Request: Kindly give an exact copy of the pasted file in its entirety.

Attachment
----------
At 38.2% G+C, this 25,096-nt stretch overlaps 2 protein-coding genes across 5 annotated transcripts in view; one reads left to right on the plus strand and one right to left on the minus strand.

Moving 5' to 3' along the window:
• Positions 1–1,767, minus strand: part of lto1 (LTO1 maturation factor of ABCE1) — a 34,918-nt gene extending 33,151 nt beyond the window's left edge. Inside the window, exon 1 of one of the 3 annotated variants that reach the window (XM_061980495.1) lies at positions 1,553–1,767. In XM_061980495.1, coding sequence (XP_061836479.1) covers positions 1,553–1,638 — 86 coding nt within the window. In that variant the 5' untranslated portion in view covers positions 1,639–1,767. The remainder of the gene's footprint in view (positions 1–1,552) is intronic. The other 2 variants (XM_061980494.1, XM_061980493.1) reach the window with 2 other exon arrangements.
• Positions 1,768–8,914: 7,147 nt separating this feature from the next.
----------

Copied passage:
At 38.2% G+C, this 25,096-nt stretch overlaps 2 protein-coding genes across 5 annotated transcripts in view; one reads left to right on the plus strand and one right to left on the minus strand.

Moving 5' to 3' along the window:
• Positions 1–1,767, minus strand: part of lto1 (LTO1 maturation factor of ABCE1) — a 34,918-nt gene extending 33,151 nt beyond the window's left edge. Inside the window, exon 1 of one of the 3 annotated variants that reach the window (XM_061980495.1) lies at positions 1,553–1,767. In XM_061980495.1, coding sequence (XP_061836479.1) covers positions 1,553–1,638 — 86 coding nt within the window. In that variant the 5' untranslated portion in view covers positions 1,639–1,767. The remainder of the gene's footprint in view (positions 1–1,552) is intronic. The other 2 variants (XM_061980494.1, XM_061980493.1) reach the window with 2 other exon arrangements.
• Positions 1,768–8,914: 7,147 nt separating this feature from the next.